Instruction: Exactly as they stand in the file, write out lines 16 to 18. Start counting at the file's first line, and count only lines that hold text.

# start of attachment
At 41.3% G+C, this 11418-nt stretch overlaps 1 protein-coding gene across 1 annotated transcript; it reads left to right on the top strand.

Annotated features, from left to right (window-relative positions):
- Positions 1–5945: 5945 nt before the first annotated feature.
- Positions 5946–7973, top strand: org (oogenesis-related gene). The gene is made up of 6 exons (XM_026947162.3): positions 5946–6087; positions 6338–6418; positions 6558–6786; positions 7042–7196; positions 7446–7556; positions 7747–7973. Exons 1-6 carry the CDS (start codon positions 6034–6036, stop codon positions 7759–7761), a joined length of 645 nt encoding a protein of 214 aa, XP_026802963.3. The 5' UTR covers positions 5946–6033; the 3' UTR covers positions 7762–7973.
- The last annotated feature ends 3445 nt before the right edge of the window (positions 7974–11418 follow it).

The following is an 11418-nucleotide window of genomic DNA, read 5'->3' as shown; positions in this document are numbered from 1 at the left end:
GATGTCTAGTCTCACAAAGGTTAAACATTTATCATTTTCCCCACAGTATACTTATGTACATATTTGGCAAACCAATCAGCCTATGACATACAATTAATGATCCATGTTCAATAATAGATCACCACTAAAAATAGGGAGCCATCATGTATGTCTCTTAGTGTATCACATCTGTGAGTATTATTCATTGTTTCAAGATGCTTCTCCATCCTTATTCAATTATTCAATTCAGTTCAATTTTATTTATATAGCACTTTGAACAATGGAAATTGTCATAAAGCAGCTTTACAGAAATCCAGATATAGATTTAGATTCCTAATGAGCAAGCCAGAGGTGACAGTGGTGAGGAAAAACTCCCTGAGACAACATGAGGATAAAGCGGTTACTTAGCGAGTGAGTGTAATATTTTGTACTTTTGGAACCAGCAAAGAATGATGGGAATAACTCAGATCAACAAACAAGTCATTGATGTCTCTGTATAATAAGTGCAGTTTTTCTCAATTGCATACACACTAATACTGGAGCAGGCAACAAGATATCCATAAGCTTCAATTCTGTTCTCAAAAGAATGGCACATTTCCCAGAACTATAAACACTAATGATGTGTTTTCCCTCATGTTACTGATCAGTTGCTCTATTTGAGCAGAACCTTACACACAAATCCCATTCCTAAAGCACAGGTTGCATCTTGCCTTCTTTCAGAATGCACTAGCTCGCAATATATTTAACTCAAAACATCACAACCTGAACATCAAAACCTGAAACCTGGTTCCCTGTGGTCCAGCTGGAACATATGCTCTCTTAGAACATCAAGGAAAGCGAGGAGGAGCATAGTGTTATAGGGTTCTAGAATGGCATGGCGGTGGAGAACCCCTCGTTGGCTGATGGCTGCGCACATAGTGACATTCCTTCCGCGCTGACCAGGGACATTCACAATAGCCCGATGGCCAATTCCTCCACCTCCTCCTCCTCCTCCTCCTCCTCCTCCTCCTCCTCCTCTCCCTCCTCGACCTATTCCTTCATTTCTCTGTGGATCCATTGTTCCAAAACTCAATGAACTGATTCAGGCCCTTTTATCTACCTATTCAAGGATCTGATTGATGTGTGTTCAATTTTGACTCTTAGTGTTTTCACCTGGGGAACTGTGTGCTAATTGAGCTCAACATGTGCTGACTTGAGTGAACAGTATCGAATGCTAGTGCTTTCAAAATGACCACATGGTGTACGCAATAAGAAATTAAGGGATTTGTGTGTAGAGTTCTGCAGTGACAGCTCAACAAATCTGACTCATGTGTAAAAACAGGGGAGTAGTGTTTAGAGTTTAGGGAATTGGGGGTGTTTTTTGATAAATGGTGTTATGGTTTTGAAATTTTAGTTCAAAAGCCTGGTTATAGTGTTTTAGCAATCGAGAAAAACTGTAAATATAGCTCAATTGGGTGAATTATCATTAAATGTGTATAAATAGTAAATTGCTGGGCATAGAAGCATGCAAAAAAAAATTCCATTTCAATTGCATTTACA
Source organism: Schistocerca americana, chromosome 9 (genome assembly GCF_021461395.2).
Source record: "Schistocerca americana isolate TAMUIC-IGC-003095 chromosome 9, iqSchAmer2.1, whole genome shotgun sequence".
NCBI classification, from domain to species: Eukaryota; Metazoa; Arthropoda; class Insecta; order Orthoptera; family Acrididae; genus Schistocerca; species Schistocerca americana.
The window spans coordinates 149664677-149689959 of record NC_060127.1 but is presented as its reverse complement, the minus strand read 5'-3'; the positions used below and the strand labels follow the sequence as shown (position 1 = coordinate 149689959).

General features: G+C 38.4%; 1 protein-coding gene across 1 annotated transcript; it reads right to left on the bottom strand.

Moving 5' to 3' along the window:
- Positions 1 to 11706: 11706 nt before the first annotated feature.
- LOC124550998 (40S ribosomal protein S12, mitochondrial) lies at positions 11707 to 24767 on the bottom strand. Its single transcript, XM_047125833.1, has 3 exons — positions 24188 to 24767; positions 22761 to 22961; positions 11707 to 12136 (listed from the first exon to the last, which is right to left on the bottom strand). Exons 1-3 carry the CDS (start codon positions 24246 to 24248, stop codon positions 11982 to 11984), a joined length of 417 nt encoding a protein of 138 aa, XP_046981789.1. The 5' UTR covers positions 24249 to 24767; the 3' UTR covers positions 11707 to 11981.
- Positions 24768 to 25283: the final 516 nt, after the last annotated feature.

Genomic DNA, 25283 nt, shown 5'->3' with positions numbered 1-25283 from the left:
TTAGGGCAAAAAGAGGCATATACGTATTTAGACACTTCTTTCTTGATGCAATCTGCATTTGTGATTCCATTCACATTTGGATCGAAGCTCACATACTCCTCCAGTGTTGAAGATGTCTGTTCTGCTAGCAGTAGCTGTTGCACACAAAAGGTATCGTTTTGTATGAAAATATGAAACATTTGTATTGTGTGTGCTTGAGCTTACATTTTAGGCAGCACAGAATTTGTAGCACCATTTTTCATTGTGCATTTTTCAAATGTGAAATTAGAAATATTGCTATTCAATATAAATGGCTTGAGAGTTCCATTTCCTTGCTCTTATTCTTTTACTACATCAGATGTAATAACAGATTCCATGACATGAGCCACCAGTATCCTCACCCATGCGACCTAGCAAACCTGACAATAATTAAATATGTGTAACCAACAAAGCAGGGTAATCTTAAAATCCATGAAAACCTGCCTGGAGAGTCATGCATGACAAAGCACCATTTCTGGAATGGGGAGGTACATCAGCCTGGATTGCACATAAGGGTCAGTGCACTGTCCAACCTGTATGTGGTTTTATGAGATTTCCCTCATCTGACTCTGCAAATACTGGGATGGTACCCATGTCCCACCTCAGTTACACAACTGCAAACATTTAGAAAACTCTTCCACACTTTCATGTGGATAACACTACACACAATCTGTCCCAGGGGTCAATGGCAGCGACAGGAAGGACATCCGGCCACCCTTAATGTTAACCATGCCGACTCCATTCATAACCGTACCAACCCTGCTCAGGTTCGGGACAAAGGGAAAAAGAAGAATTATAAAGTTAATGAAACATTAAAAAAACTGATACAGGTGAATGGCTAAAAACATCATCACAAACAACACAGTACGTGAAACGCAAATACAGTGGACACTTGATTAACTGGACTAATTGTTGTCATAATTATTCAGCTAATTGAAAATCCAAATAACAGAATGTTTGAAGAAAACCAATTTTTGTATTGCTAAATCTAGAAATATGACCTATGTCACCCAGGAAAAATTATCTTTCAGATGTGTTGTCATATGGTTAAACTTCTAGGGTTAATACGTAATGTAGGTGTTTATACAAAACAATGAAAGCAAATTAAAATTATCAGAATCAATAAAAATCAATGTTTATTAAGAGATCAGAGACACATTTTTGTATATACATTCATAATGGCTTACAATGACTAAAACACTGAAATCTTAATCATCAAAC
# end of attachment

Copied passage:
- Positions 24768 to 25283: the final 516 nt, after the last annotated feature.

Genomic DNA, 25283 nt, shown 5'->3' with positions numbered 1-25283 from the left:
TTAGGGCAAAAAGAGGCATATACGTATTTAGACACTTCTTTCTTGATGCAATCTGCATTTGTGATTCCATTCACATTTGGATCGAAGCTCACATACTCCTCCAGTGTTGAAGATGTCTGTTCTGCTAGCAGTAGCTGTTGCACACAAAAGGTATCGTTTTGTATGAAAATATGAAACATTTGTATTGTGTGTGCTTGAGCTTACATTTTAGGCAGCACAGAATTTGTAGCACCATTTTTCATTGTGCATTTTTCAAATGTGAAATTAGAAATATTGCTATTCAATATAAATGGCTTGAGAGTTCCATTTCCTTGCTCTTATTCTTTTACTACATCAGATGTAATAACAGATTCCATGACATGAGCCACCAGTATCCTCACCCATGCGACCTAGCAAACCTGACAATAATTAAATATGTGTAACCAACAAAGCAGGGTAATCTTAAAATCCATGAAAACCTGCCTGGAGAGTCATGCATGACAAAGCACCATTTCTGGAATGGGGAGGTACATCAGCCTGGATTGCACATAAGGGTCAGTGCACTGTCCAACCTGTATGTGGTTTTATGAGATTTCCCTCATCTGACTCTGCAAATACTGGGATGGTACCCATGTCCCACCTCAGTTACACAACTGCAAACATTTAGAAAACTCTTCCACACTTTCATGTGGATAACACTACACACAATCTGTCCCAGGGGTCAATGGCAGCGACAGGAAGGACATCCGGCCACCCTTAATGTTAACCATGCCGACTCCATTCATAACCGTACCAACCCTGCTCAGGTTCGGGACAAAGGGAAAAAGAAGAATTATAAAGTTAATGAAACATTAAAAAAACTGATACAGGTGAATGGCTAAAAACATCATCACAAACAACACAGTACGTGAAACGCAAATACAGTGGACACTTGATTAACTGGACTAATTGTTGTCATAATTATTCAGCTAATTGAAAATCCAAATAACAGAATGTTTGAAGAAAACCAATTTTTGTATTGCTAAATCTAGAAATATGACCTATGTCACCCAGGAAAAATTATCTTTCAGATGTGTTGTCATATGGTTAAACTTCTAGGGTTAATACGTAATGTAGGTGTTTATACAAAACAATGAAAGCAAATTAAAATTATCAGAATCAATAAAAATCAATGTTTATTAAGAGATCAGAGACACATTTTTGTATATACATTCATAATGGCTTACAATGACTAAAACACTGAAATCTTAATCATCAAAC